But if that’s the approach this show was taking, why is it that no character exemplifies that? They respond to the bullying that played a role in Hannah’s death by bullying others. Even people mentioned on the cassette tapes verbally and physically abuse others.
Then the show continues to display scenes that some theorize are solely meant to increase ratings and public discourse about the issue although they’re at the expense of triggering those who are already dealing with mental illnesses (think: the final scene and the multiple, graphic assault scenes).
Even when Netflix was faced with this information, they responded with a study they led that found that suicidal teens who watched the show had lower frequencies of suicidal ideations than those who did not. But the study also found that those who stopped watching before the finale had higher rates of suicidal ideations than those who never started watching to begin with.
With all of this information, you’d think Netflix would take the series down, right? It’s better to not risk a show that hundreds of mental health professionals and credible studies advise against. Right?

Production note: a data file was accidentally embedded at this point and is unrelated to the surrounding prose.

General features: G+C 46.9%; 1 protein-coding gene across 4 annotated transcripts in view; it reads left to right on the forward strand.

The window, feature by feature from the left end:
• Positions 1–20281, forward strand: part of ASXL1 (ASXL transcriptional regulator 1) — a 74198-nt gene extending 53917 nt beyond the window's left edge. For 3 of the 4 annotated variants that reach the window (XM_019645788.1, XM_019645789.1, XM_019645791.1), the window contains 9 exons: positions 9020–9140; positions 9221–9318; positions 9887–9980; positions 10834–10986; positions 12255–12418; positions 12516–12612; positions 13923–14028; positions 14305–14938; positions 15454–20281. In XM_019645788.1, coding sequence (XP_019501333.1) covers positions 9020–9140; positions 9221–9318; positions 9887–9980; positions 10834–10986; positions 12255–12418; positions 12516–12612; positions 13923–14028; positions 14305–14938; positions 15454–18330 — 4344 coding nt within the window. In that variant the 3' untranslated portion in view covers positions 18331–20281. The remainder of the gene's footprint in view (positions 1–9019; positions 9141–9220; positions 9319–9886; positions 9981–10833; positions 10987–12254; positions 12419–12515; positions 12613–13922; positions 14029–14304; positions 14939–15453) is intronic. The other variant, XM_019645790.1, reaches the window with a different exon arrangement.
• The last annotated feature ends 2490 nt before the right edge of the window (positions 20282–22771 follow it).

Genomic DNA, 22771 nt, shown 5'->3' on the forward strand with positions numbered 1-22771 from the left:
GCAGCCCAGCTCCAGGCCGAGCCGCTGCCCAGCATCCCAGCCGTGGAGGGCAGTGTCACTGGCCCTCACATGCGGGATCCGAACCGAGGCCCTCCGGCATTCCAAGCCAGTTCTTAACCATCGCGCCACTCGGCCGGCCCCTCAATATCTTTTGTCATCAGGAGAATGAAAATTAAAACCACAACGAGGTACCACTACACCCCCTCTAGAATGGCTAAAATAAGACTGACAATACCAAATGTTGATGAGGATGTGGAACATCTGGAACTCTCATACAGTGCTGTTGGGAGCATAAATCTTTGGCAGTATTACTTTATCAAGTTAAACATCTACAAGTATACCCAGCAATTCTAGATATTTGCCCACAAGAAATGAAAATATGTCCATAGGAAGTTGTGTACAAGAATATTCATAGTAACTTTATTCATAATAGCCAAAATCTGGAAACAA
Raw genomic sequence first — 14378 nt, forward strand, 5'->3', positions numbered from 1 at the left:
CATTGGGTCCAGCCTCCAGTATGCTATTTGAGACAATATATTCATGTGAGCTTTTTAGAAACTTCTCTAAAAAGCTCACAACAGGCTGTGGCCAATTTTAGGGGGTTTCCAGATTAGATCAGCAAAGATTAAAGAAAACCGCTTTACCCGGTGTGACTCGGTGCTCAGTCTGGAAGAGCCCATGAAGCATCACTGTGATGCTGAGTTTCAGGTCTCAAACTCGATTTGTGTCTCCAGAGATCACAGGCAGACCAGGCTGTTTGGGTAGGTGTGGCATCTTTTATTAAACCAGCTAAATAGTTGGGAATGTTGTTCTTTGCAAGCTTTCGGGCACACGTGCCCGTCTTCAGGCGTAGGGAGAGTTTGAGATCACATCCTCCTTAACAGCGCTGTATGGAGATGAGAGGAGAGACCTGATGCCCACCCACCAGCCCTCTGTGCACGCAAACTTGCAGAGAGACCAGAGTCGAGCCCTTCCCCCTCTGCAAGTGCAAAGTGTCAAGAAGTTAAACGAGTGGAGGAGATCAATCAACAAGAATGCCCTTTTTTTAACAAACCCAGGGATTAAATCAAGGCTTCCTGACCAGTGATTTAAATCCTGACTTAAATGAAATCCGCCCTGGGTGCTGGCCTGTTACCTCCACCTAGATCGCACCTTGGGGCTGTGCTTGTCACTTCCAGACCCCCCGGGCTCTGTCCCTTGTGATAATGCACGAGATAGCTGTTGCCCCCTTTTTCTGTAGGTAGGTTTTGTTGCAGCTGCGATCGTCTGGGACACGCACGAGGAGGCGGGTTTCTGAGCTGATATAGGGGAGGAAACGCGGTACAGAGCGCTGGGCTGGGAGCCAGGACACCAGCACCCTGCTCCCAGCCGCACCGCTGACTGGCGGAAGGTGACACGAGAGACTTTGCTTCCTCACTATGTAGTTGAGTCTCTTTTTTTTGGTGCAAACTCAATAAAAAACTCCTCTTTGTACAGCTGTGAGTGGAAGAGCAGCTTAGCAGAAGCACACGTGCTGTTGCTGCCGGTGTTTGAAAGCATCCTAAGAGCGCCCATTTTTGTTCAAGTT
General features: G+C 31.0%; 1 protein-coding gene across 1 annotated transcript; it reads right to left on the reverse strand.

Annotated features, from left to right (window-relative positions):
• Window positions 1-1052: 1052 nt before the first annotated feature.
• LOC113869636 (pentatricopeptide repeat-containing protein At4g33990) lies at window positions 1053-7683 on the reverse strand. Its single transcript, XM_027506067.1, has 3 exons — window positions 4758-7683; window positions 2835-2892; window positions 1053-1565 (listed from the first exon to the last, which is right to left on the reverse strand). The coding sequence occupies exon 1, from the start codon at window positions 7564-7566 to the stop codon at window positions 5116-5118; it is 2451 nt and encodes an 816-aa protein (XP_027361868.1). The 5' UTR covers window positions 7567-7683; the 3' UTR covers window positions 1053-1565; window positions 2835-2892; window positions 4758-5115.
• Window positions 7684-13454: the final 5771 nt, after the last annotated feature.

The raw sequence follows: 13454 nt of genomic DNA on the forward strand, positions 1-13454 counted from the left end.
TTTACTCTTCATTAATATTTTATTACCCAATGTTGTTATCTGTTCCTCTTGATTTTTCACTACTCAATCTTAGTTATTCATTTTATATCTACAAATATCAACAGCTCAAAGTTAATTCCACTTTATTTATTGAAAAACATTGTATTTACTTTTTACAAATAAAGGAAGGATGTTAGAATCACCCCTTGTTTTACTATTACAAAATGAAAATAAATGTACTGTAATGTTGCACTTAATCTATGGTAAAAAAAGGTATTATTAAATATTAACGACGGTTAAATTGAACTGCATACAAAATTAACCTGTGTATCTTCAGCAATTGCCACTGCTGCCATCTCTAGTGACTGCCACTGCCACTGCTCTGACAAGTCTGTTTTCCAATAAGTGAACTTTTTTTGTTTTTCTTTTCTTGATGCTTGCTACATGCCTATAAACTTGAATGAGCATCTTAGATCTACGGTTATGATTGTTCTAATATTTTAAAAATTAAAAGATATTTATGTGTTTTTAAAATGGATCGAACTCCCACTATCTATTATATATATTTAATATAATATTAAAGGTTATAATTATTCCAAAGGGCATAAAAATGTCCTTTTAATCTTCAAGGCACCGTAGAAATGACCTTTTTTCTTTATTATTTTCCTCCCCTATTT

Netflix removed the final scene and added one dinky trigger warning. Not only did they keep the rest of the series, they actually added two more seasons.
Now I’m not saying that they kept the show and continued renewing the license (against the advice of mental health professionals) solely for money. But they surely weren’t keeping it around for its high quality or positive impact.
Thirteen Reasons Why simply acted out a bestselling novel by the same name but the creators and writers did not do their due diligence in terms of actually figuring out the best way to portray such an important, sensitive and profound topic.
Nominees for the best in the category: All American, Degrassi, Grand Army and Atypical
The Winner: Grand Army